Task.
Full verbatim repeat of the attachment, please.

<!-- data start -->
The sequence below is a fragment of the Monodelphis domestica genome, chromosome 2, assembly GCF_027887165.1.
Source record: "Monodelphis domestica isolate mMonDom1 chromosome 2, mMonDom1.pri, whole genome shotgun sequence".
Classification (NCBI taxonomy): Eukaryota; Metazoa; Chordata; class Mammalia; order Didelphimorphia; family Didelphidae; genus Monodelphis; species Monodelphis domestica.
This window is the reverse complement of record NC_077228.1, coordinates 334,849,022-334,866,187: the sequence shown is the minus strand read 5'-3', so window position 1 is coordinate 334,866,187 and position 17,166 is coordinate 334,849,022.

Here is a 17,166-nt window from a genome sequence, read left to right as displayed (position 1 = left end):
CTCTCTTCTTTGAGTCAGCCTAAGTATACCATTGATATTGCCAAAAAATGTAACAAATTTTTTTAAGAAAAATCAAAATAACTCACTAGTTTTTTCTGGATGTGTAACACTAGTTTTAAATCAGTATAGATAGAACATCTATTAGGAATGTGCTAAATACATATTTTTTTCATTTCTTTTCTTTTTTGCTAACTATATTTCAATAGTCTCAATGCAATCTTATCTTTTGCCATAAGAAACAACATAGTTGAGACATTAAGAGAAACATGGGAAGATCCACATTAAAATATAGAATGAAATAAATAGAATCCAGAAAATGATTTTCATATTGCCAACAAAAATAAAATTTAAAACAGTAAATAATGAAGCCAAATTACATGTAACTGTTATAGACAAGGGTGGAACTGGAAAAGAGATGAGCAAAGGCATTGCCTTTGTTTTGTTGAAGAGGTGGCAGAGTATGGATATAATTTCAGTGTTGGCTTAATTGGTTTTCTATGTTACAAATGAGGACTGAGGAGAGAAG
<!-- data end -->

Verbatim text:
The sequence below is a fragment of the Monodelphis domestica genome, chromosome 2, assembly GCF_027887165.1.
Source record: "Monodelphis domestica isolate mMonDom1 chromosome 2, mMonDom1.pri, whole genome shotgun sequence".
Classification (NCBI taxonomy): Eukaryota; Metazoa; Chordata; class Mammalia; order Didelphimorphia; family Didelphidae; genus Monodelphis; species Monodelphis domestica.
This window is the reverse complement of record NC_077228.1, coordinates 334,849,022-334,866,187: the sequence shown is the minus strand read 5'-3', so window position 1 is coordinate 334,866,187 and position 17,166 is coordinate 334,849,022.

Here is a 17,166-nt window from a genome sequence, read left to right as displayed (position 1 = left end):
CTCTCTTCTTTGAGTCAGCCTAAGTATACCATTGATATTGCCAAAAAATGTAACAAATTTTTTTAAGAAAAATCAAAATAACTCACTAGTTTTTTCTGGATGTGTAACACTAGTTTTAAATCAGTATAGATAGAACATCTATTAGGAATGTGCTAAATACATATTTTTTTCATTTCTTTTCTTTTTTGCTAACTATATTTCAATAGTCTCAATGCAATCTTATCTTTTGCCATAAGAAACAACATAGTTGAGACATTAAGAGAAACATGGGAAGATCCACATTAAAATATAGAATGAAATAAATAGAATCCAGAAAATGATTTTCATATTGCCAACAAAAATAAAATTTAAAACAGTAAATAATGAAGCCAAATTACATGTAACTGTTATAGACAAGGGTGGAACTGGAAAAGAGATGAGCAAAGGCATTGCCTTTGTTTTGTTGAAGAGGTGGCAGAGTATGGATATAATTTCAGTGTTGGCTTAATTGGTTTTCTATGTTACAAATGAGGACTGAGGAGAGAAG